A screen magnifier is software that interfaces with a computer's graphical output to present enlarged screen content. By enlarging part (or all) of a screen, people with visual impairments can better see words and images. This type of assistive technology is useful for people with some functional vision; people with visual impairments and little or no functional vision usually use a screen reader.
The simplest form of magnification presents an enlarged portion of the original screen content, the 'focus', so that it covers some or all of the full screen. This enlarged portion should include the content of interest to the user and the pointer or cursor, also suitably enlarged. As the user moves the pointer or cursor the screen magnifier should track with it and show the new enlarged portion. If this tracking is jerky or flickers it is likely to disturb the user. Also, the pointer or cursor may not be the content of interest: for example, if the user presses a keyboard shortcuts that opens a menu, the magnified portion should jump to that menu. Pop-up windows and changes in system status can also trigger this rapid shifting.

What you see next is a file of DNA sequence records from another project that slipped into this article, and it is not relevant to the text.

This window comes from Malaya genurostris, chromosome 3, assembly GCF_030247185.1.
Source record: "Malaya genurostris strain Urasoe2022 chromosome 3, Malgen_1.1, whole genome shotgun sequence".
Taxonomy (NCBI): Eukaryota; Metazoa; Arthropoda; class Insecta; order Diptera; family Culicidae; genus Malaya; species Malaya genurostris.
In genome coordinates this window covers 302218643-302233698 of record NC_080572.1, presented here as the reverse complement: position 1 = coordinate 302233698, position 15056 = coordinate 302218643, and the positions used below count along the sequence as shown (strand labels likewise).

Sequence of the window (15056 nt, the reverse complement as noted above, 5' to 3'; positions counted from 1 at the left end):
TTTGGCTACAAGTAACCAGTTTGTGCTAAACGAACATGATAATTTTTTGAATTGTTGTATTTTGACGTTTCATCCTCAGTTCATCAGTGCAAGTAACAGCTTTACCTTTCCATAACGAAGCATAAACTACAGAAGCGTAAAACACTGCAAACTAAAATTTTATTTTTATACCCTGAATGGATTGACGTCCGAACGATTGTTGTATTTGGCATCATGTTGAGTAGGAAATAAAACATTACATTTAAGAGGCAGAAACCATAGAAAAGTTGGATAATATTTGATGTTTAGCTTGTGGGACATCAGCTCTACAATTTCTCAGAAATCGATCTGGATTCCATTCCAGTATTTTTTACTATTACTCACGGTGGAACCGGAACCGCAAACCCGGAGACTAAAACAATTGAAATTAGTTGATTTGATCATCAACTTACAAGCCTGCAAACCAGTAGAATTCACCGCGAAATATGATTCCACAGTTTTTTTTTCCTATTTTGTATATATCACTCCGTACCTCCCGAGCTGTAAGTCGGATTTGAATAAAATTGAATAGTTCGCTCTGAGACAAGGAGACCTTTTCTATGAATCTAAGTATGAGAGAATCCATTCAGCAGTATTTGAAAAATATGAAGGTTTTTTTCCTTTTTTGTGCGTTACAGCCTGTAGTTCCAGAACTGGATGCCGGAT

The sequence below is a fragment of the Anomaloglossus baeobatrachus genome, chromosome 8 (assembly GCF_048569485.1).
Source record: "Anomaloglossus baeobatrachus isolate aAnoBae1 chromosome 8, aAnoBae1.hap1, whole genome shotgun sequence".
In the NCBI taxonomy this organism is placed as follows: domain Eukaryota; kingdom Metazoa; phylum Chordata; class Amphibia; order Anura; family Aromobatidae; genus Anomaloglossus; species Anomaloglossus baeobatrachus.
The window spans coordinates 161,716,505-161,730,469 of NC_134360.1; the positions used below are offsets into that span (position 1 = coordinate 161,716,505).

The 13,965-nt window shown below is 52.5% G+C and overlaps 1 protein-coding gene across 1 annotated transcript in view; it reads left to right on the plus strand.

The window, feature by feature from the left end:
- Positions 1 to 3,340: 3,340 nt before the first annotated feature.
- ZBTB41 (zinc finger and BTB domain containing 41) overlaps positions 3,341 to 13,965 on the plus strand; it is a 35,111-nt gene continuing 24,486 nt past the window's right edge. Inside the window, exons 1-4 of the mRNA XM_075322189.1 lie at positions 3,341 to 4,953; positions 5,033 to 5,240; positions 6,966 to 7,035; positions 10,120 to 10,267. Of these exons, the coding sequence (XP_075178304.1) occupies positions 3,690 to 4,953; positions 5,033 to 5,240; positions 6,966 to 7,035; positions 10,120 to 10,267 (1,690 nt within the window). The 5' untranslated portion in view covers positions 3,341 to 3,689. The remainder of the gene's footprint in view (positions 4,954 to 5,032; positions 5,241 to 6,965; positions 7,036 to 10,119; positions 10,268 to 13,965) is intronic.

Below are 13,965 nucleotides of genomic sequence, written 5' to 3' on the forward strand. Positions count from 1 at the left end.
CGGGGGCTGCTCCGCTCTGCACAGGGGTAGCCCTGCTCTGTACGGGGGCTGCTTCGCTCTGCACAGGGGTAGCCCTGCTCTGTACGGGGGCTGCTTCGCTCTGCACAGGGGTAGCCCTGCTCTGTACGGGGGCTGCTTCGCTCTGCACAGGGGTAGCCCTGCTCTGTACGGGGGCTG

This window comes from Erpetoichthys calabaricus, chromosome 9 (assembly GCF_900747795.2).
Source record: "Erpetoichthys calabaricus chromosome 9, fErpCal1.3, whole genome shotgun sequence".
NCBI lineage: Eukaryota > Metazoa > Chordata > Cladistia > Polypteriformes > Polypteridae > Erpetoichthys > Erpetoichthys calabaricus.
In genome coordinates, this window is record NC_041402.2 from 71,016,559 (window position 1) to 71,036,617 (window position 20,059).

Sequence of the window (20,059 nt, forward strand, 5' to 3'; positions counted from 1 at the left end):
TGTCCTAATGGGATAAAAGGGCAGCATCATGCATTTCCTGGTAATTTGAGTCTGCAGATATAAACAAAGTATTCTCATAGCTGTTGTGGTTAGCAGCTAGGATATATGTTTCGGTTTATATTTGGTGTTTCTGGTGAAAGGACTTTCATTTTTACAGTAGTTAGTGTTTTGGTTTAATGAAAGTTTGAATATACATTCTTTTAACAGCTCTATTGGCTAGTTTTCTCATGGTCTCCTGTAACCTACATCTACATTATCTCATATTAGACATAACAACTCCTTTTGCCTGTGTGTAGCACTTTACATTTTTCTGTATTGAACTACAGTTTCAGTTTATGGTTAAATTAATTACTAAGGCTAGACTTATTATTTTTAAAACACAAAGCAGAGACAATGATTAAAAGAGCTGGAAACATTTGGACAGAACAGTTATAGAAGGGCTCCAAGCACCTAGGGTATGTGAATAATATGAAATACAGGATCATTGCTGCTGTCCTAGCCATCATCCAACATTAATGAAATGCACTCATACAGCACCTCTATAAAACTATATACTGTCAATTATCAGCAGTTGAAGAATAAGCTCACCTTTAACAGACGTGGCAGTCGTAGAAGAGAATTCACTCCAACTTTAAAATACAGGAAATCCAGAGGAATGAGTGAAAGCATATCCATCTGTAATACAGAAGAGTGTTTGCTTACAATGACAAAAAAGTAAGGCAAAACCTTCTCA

Screen magnifiers can be especially helpful for people suffering from low vision, including elderly users. However, in a 2001 paper, Vicki Hanson noted that people with low vision often also suffer from additional disabilities such as tremors.
Ranges of 1- to 16-times magnification are common. The greater the magnification the smaller the proportion of the original screen content that can be viewed, so users will tend to use the lowest magnification they can manage.
Screen magnifiers commonly provide several other features for people with particular sight difficulties:
If the Magnify command was not assigned to a button on your mouse by default, you can assign it to one. [...] To turn on or turn off the Magnifier[:] Click the mouse button assigned to Magnify.